Harman Kardon HK 990 integrated amplifier Page 2

It's only an amplifier
For all its bells and whistles, the HK 990 is a stereo amplifier and must be judged as such. With either the Sony XA-5400ES or Oppo BDP-95 connected to its balanced XLR analog input and the input mode set to Direct Path, the sound coming out of the Aerials was uncompromised. The bass in Pipes Rhode Island (CD, Riago 101), a compilation of pipe-organ recordings engineered by our own John Marks, was clean and taut and loaded the room well. Inner voices were exquisitely delineated. With the divine Lorraine Hunt Lieberson singing Neruda Songs, composed for her by her husband, Peter Lieberson (CD, Nonesuch 79954-2), there was an eerie sense of a lively, balanced presence to her voice and a good presentation of the Boston Symphony (led by James Levine) in their home venue, Boston's Symphony Hall. The power—for example, with Messiaen's brilliant and massive Turangalîla-Symphonie, in the recording by Hans Vonk and the St. Louis Symphony (SACD/CD, Arch Media Archives/Pentatone PTC 5186 320)—was almost staggering. The same was true with Dead Can Dance's Into the Labyrinth (CD, 4AD 45384-2): the HK 990's impressive bass imposed no limitations, either on more delicate instrumentals or on Lisa Gerrard's soaring melisma. The sound from the same source components via the H/K's unbalanced analog RCA inputs was marginally less secure but not disappointing. I listened to a wide range of other recordings, and the HK 990 offered eminently satisfying performance through the Aerial and the B&W speakers. If I could settle for listening to music in only two channels, I could live happily with the HK 990.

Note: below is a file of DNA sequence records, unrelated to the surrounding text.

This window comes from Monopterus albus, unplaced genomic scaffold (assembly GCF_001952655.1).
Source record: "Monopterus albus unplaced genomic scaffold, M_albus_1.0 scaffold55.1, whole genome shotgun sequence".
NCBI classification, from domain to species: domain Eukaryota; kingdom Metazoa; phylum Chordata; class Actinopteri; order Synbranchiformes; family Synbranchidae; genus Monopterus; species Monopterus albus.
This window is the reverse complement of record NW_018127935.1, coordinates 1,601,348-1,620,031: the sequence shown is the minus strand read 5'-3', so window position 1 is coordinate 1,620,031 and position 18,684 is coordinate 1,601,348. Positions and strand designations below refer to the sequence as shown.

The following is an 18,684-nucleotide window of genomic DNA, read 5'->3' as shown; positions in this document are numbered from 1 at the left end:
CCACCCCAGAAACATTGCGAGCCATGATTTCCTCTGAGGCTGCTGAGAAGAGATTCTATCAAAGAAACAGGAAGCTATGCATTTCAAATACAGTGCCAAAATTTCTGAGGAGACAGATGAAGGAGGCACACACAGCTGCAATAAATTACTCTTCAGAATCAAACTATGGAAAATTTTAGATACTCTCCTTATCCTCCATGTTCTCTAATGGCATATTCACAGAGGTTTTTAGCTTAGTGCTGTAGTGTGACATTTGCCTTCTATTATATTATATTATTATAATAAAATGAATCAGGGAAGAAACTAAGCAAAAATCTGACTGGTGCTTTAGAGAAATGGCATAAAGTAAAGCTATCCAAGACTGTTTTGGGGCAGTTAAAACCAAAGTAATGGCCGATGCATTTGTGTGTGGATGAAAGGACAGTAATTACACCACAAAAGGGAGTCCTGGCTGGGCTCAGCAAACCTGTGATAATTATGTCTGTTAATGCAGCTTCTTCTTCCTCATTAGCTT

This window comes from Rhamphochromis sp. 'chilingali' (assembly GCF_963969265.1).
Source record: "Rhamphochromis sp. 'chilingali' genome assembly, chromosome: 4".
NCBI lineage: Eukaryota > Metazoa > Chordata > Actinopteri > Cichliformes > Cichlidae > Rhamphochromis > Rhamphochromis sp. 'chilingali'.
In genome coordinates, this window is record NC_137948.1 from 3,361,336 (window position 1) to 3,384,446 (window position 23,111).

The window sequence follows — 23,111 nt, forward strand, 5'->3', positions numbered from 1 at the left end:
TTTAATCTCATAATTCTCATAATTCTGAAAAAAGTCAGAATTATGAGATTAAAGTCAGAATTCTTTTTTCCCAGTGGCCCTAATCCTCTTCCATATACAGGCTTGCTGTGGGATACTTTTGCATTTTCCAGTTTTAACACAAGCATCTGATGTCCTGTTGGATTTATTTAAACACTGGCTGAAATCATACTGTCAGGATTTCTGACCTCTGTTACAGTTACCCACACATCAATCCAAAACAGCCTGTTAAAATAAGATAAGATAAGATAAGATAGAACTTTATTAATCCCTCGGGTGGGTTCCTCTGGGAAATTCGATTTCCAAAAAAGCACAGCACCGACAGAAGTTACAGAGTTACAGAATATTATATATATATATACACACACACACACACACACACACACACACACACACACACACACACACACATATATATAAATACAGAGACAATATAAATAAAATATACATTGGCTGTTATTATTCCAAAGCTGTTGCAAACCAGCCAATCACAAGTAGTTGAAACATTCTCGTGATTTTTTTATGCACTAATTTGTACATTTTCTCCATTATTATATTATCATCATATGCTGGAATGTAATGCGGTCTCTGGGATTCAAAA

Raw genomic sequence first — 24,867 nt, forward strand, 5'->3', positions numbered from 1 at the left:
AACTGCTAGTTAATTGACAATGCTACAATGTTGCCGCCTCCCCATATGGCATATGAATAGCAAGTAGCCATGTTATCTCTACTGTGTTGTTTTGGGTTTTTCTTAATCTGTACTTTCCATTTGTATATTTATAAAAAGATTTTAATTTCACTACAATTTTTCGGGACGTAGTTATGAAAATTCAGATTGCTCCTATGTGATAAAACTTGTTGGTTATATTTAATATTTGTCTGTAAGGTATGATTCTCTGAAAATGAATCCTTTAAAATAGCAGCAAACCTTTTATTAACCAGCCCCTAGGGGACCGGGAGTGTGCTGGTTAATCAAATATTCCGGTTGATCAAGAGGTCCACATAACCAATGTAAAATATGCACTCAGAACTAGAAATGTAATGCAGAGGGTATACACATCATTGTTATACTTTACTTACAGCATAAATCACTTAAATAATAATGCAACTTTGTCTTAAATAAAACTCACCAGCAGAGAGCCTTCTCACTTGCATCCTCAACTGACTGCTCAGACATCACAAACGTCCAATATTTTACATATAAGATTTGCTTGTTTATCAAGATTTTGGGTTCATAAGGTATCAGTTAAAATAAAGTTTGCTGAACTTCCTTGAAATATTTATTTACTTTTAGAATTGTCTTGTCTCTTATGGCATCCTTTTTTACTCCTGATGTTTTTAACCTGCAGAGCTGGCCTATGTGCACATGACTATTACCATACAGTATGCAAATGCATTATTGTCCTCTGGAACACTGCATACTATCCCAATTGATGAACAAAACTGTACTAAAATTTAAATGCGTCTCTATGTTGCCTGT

Now it gets messy. To enjoy the HK 990's bass-management and EQ capabilities, you must choose a digital source or—horrors—redigitize an analog source. I figured the best way to decide how to proceed would be to compare the above sources Direct Path vs "DSP Path," and then each against the HK 990's coax S/PDIF feed, which accepts signals up to 24-bit/192kHz. I was told by H/K that the 990's D/A "bit depth is 24-bit . . . up to 96kHz without truncation." Even with instantaneous switching, I found it all but impossible to distinguish between Direct Path and S/PDIF; each mode was transparent to the particular player's sonic personality. That attests to the quality of the HK 990's D/A conversion, which is based on a pair of AD1955 chips, a two-channel DAC capable of 24/192 operation; and while H/K provides only sketchy technical data, I was assured that the bandwidth of the HK 990's analog outputs extends cleanly to 45kHz.

What about redigitizing the source? Here my H/K sources told me only that redigitization is 24-bit, and offered no information about the sample rate. Audibly distinguishing between Direct Path and S/PDIF via the DSP Path route was hard to do. I could just barely distinguish the "DSP" mode for the analog inputs from the other options, and even then, only when I forced myself to attend to such niggling details as the decay of cymbals or, indeed, Hunt Lieberson's voice. It required an almost surgical vivisection of the music. I restricted my listening to DSP Path mode for a week and heard nothing lacking, though a return to the A/B/C comparison had the same outcome as before. No biggie!

But it's more than an amplifier